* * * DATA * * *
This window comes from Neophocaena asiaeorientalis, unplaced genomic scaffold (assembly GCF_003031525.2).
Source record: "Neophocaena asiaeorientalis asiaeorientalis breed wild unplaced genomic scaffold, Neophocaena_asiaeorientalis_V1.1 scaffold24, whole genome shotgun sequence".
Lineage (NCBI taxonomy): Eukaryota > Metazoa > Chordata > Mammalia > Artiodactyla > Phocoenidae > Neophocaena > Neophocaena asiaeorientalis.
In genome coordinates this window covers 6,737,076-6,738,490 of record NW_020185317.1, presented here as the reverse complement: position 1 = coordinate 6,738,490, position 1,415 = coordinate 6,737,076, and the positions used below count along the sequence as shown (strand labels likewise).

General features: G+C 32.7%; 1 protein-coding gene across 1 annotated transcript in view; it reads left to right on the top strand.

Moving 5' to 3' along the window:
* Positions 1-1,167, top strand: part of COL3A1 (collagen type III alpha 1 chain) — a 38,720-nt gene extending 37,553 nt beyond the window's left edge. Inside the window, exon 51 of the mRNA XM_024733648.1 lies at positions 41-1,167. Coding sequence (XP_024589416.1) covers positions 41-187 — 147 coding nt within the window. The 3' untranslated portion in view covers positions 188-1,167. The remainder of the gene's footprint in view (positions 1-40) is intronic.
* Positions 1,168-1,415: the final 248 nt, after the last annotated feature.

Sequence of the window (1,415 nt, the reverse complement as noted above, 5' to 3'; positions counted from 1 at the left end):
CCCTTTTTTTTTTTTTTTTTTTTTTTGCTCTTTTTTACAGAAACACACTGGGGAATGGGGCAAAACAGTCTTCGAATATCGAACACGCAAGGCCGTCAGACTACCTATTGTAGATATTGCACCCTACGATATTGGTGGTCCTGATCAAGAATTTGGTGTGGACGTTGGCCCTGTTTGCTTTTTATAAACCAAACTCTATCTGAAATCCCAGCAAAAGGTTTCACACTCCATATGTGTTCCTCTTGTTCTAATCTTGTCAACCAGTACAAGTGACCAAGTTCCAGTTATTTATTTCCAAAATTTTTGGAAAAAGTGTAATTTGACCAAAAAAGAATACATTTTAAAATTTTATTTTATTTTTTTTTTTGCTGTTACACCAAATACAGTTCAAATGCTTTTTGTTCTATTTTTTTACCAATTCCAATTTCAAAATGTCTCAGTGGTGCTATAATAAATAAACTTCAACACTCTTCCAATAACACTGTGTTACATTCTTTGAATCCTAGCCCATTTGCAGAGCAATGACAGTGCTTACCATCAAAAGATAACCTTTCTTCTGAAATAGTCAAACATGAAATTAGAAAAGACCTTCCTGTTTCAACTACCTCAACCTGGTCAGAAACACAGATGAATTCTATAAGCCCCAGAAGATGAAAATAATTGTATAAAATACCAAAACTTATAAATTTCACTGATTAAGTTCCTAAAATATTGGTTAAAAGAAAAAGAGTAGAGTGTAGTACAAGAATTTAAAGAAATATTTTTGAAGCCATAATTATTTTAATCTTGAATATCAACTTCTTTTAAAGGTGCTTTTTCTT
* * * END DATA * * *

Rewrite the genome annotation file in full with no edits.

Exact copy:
This window comes from Neophocaena asiaeorientalis, unplaced genomic scaffold (assembly GCF_003031525.2).
Source record: "Neophocaena asiaeorientalis asiaeorientalis breed wild unplaced genomic scaffold, Neophocaena_asiaeorientalis_V1.1 scaffold24, whole genome shotgun sequence".
Lineage (NCBI taxonomy): Eukaryota > Metazoa > Chordata > Mammalia > Artiodactyla > Phocoenidae > Neophocaena > Neophocaena asiaeorientalis.
In genome coordinates this window covers 6,737,076-6,738,490 of record NW_020185317.1, presented here as the reverse complement: position 1 = coordinate 6,738,490, position 1,415 = coordinate 6,737,076, and the positions used below count along the sequence as shown (strand labels likewise).

General features: G+C 32.7%; 1 protein-coding gene across 1 annotated transcript in view; it reads left to right on the top strand.

Moving 5' to 3' along the window:
* Positions 1-1,167, top strand: part of COL3A1 (collagen type III alpha 1 chain) — a 38,720-nt gene extending 37,553 nt beyond the window's left edge. Inside the window, exon 51 of the mRNA XM_024733648.1 lies at positions 41-1,167. Coding sequence (XP_024589416.1) covers positions 41-187 — 147 coding nt within the window. The 3' untranslated portion in view covers positions 188-1,167. The remainder of the gene's footprint in view (positions 1-40) is intronic.
* Positions 1,168-1,415: the final 248 nt, after the last annotated feature.

Sequence of the window (1,415 nt, the reverse complement as noted above, 5' to 3'; positions counted from 1 at the left end):
CCCTTTTTTTTTTTTTTTTTTTTTTTGCTCTTTTTTACAGAAACACACTGGGGAATGGGGCAAAACAGTCTTCGAATATCGAACACGCAAGGCCGTCAGACTACCTATTGTAGATATTGCACCCTACGATATTGGTGGTCCTGATCAAGAATTTGGTGTGGACGTTGGCCCTGTTTGCTTTTTATAAACCAAACTCTATCTGAAATCCCAGCAAAAGGTTTCACACTCCATATGTGTTCCTCTTGTTCTAATCTTGTCAACCAGTACAAGTGACCAAGTTCCAGTTATTTATTTCCAAAATTTTTGGAAAAAGTGTAATTTGACCAAAAAAGAATACATTTTAAAATTTTATTTTATTTTTTTTTTTGCTGTTACACCAAATACAGTTCAAATGCTTTTTGTTCTATTTTTTTACCAATTCCAATTTCAAAATGTCTCAGTGGTGCTATAATAAATAAACTTCAACACTCTTCCAATAACACTGTGTTACATTCTTTGAATCCTAGCCCATTTGCAGAGCAATGACAGTGCTTACCATCAAAAGATAACCTTTCTTCTGAAATAGTCAAACATGAAATTAGAAAAGACCTTCCTGTTTCAACTACCTCAACCTGGTCAGAAACACAGATGAATTCTATAAGCCCCAGAAGATGAAAATAATTGTATAAAATACCAAAACTTATAAATTTCACTGATTAAGTTCCTAAAATATTGGTTAAAAGAAAAAGAGTAGAGTGTAGTACAAGAATTTAAAGAAATATTTTTGAAGCCATAATTATTTTAATCTTGAATATCAACTTCTTTTAAAGGTGCTTTTTCTT